Wednesday, August 25, 2010

Crimethinc. Look Back at their Childhood

There's an at-times-interesting and at-times-funny piece by Crimethinc, "Fighting in the New Terrain: What's Changed Since the 20th Century", which (if you have the time) is worth skimming, up at

Why amusing? Well, partly just because it's funny to remember how oblivious these folks could be when they started out, and even more so that to the degree that they now acknowledge this, they still need to frame it as "what's changed with the terrain". I.e. the implication being that they were clueless because they didn't see the changes coming, rather than maybe that they simply didn't see things properly as they were even at the time. Such as:

The defining provocation of our early years was to take literally the Situationists’ dictum NEVER WORK. A few of us decided to test out on our own skin whether this was actually possible. This bit of bravado showed all the genius of untutored youth, and all the perils.


In the late 20th century, when the majority of people identified with their jobs, refusing to pursue employment as self-realization expressed a rejection of capitalist values. Now erratic employment and identification with one’s leisure activities rather than one’s career path have been normalized as an economic position rather than a political one.

No real acknowledgment here that what they needed today's economic conditions to notice was being shouted at them by all manner of anarchist well-wishers at the time. They were neither "on the cusp" of unemployment, nor of the debate about work, which goes back further than Marx and the utopian socialists.

That's what's a bit irritating about this piece. Under the guise of being humble, it's really quite self-congratulatory. While Crimethinc may be unpopular amongst many anarchists, may have been criticized by many comrades, that remains unconnected from the fact that today "much of what we proclaimed has become passé".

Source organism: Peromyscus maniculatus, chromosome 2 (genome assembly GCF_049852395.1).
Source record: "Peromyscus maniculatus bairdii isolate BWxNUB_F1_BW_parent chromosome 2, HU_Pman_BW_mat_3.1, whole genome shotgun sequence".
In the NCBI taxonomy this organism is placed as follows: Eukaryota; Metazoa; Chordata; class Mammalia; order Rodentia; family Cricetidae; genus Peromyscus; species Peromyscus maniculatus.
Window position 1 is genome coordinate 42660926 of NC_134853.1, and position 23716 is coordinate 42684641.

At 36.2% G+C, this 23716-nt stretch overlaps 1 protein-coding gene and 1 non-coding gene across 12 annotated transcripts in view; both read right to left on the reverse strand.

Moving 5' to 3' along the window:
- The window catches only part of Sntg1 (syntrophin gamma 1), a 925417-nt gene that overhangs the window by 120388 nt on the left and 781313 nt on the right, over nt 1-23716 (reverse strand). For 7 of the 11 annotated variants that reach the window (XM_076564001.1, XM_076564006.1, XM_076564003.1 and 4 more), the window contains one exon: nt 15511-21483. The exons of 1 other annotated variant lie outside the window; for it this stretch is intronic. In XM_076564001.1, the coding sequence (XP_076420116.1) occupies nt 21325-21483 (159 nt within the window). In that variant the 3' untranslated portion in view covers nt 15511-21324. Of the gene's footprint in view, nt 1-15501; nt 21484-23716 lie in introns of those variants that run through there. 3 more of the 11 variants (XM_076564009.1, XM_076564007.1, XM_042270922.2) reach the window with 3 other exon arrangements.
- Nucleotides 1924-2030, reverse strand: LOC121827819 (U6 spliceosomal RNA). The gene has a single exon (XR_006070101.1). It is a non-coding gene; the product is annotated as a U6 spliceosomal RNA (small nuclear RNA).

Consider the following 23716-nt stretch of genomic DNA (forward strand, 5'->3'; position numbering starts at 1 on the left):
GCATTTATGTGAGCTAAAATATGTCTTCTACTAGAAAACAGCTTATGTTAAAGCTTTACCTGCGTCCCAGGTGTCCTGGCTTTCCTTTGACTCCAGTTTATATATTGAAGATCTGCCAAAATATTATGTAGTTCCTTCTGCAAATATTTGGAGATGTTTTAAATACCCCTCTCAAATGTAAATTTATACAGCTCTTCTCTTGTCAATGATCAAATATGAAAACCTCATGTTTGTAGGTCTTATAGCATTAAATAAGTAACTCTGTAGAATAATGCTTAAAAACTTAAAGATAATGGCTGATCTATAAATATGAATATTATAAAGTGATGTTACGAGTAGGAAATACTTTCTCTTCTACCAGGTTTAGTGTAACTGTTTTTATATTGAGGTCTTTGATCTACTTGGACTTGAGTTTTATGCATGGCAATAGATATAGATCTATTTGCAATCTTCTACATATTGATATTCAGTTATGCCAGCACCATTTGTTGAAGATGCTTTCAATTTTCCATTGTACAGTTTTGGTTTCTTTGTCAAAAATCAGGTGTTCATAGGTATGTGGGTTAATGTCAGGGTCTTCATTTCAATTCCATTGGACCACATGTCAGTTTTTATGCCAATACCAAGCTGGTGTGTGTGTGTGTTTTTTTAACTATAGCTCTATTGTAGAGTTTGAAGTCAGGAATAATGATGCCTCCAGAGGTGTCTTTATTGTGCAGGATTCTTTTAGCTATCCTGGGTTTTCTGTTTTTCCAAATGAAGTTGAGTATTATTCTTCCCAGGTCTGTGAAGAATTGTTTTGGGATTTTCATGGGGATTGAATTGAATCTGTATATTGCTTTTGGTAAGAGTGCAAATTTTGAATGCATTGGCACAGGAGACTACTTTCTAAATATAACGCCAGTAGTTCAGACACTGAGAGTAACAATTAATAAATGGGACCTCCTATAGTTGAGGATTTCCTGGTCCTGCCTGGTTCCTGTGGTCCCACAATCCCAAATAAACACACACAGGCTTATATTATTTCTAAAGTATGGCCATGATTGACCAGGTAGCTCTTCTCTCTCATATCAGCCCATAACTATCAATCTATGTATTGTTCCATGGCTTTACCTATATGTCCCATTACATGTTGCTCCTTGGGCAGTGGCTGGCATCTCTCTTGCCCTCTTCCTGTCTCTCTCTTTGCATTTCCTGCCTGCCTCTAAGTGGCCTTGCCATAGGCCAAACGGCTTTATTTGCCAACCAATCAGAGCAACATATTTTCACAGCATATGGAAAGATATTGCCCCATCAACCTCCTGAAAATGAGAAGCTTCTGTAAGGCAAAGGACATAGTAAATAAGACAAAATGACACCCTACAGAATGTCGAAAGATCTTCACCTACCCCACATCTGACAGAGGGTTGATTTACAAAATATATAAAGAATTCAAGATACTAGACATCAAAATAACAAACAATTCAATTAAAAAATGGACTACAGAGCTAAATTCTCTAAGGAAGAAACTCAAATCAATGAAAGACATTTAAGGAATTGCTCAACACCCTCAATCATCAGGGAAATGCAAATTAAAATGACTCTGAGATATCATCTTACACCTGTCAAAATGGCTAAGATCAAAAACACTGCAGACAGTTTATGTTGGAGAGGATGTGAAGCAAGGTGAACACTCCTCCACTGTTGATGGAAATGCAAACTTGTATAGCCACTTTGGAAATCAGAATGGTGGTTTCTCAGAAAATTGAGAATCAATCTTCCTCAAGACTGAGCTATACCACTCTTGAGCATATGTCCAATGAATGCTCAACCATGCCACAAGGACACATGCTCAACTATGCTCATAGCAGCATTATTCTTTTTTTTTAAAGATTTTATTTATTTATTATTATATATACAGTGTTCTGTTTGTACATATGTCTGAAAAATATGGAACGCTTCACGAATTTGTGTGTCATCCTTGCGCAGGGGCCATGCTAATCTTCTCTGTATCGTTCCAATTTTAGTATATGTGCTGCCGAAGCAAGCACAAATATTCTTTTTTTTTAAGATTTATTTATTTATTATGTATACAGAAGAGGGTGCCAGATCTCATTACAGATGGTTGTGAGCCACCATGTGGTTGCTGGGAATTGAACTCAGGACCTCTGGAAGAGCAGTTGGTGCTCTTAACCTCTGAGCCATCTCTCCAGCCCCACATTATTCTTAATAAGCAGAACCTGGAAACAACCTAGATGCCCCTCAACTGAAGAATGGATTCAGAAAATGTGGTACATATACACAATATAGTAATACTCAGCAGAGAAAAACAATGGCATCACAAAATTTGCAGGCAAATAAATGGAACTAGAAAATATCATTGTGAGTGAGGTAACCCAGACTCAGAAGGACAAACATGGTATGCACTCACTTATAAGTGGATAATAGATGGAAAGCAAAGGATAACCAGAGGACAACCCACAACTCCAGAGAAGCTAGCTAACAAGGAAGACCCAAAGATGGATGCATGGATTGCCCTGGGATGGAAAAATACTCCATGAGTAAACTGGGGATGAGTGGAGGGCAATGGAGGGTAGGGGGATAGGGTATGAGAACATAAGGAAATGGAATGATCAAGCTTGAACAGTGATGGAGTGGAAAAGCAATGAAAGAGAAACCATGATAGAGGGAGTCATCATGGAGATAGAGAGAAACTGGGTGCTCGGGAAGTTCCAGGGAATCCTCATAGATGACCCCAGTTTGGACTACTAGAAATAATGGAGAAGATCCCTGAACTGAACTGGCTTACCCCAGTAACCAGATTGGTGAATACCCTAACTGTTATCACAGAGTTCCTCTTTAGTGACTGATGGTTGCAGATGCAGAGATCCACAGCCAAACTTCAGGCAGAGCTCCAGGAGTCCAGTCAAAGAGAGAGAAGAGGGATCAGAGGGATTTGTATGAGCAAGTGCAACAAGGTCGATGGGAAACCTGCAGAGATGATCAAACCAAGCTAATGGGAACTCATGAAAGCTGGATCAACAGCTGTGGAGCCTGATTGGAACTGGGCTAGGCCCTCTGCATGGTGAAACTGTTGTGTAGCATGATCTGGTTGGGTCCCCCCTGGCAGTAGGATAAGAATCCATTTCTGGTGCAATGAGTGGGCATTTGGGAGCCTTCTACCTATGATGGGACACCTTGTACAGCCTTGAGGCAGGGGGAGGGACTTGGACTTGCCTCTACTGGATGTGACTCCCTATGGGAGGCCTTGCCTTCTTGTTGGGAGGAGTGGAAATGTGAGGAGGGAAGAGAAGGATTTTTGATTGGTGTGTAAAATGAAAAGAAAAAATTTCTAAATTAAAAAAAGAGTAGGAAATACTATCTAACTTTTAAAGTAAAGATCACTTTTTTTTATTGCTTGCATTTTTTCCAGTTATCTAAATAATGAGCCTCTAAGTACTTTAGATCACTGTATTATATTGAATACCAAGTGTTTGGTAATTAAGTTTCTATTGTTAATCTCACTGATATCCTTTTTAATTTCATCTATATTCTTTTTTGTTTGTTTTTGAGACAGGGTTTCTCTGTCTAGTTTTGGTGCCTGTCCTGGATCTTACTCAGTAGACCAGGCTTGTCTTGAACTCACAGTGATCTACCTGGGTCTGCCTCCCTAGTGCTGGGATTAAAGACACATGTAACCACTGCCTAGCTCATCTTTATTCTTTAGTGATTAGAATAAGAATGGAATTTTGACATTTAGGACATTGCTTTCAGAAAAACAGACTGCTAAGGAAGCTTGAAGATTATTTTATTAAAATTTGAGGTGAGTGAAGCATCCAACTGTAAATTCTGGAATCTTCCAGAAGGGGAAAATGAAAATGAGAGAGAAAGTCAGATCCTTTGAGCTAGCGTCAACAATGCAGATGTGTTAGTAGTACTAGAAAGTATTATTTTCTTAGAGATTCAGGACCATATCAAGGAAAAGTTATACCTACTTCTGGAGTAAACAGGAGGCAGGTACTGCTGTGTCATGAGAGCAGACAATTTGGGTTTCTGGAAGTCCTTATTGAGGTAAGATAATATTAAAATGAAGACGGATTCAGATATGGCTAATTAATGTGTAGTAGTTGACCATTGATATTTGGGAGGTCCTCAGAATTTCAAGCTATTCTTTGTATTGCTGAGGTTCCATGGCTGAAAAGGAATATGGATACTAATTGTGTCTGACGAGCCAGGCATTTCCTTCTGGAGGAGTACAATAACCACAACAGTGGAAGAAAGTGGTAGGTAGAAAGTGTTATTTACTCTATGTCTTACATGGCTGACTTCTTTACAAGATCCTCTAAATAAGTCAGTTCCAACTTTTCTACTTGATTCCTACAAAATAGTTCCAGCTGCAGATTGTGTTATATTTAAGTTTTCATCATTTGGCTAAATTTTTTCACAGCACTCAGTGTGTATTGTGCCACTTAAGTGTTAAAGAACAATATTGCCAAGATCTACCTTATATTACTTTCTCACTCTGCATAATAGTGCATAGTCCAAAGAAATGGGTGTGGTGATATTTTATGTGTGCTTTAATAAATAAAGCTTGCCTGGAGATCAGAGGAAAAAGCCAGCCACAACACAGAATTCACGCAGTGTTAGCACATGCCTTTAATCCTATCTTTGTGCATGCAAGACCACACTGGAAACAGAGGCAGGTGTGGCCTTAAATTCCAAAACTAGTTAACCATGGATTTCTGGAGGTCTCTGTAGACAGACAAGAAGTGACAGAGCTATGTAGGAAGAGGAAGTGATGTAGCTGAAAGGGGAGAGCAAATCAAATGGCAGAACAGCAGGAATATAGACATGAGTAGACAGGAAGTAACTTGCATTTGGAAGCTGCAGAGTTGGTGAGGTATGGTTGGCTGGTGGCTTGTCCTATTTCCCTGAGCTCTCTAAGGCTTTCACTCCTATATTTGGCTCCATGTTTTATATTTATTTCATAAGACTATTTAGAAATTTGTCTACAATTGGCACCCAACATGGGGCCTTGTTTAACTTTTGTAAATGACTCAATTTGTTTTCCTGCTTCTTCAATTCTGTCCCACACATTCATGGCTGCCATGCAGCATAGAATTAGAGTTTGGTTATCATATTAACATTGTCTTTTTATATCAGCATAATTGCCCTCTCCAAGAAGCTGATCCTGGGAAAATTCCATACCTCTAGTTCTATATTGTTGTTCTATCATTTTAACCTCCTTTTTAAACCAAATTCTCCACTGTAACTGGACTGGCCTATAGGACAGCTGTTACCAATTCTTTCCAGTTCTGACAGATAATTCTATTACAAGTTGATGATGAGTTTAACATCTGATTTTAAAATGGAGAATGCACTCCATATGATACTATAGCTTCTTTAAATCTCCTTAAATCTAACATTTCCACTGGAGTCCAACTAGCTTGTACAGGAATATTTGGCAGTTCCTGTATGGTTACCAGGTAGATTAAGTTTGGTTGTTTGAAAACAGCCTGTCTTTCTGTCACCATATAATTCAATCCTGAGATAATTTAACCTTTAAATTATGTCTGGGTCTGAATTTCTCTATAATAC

However, for those interested in recent anarchist history, this is an important document. It does provide an account of how the changes of the past twenty years have been experienced subjectively by one of the most dynamic sections of the anarchist movement. It also provides insight into the ongoing weaknesses and blind spots of this tradition.

Related: Butch Lee's review Would You Shoplift "Days of War, Nights of Love"?


  1. Gosh, talk about self-congratulatory. I don't mean the CrimethInc. text, but your supercilious comments on it.

  2. yeah you might be right, i was in a bit of a mood when i posted that... will try a more balanced appraisal later perhaps...

  3. OK, have reread the Crimethink piece, and while i may have been snotty in my tone i think if anything i should have made my point stronger: if one did not know anything about N. American anarchism, or about the past 20 years history, this essay would be very misleading.

    CT repeatedly treat themselves as if they were representative of the anarchist movement at the end of the 90s, and completely fail to acknowledge the many criticisms anarchists made of their writings at the time on precisely those points that they now feel need to be revised.

    In their revisions too there is a real lack of acknowledgment of the other people - both anarchist and not - who they are drawing on for their insights.

    i'm not asking for a 70s-maoist-style self-criticism, or some kind of roman catholic penance. it's just if a retrospective fails to differentiate between mistakes that were understandable because you were young and overexuberant and maybe unexperienced, and mistakes that were simply unavoidable because you had no crystal ball (although you were "on the cusp" and the "cutting edge") there's really not many deep lessons you can learn. i mean, you'll at best bring your ideas up to 2010, but you won't necessarily be any better at positioning yourself vis a vis the next decade.

    Plus, you're passing on an untrue and misleading version of history and also of where we are now to folks.

    i appreciate CT's willingness to look back at their history and to take the indulgent step of admitting they were not 100% on the ball ten years ago, but really they could have - and should have - either framed the essay differently (i.e. as an examination of trends they could admit having previously underestimated or overlooked), or else been a little bit more honest in their self-appraisal, and in acknowledging that some of these "new insights" were things many people had tried to bring their attention to at the time.

    And i also gotta note, still, ten years down the line, CT seem to see no need to mention gender or nation/"race" into their view of what's going on in the world. A pity.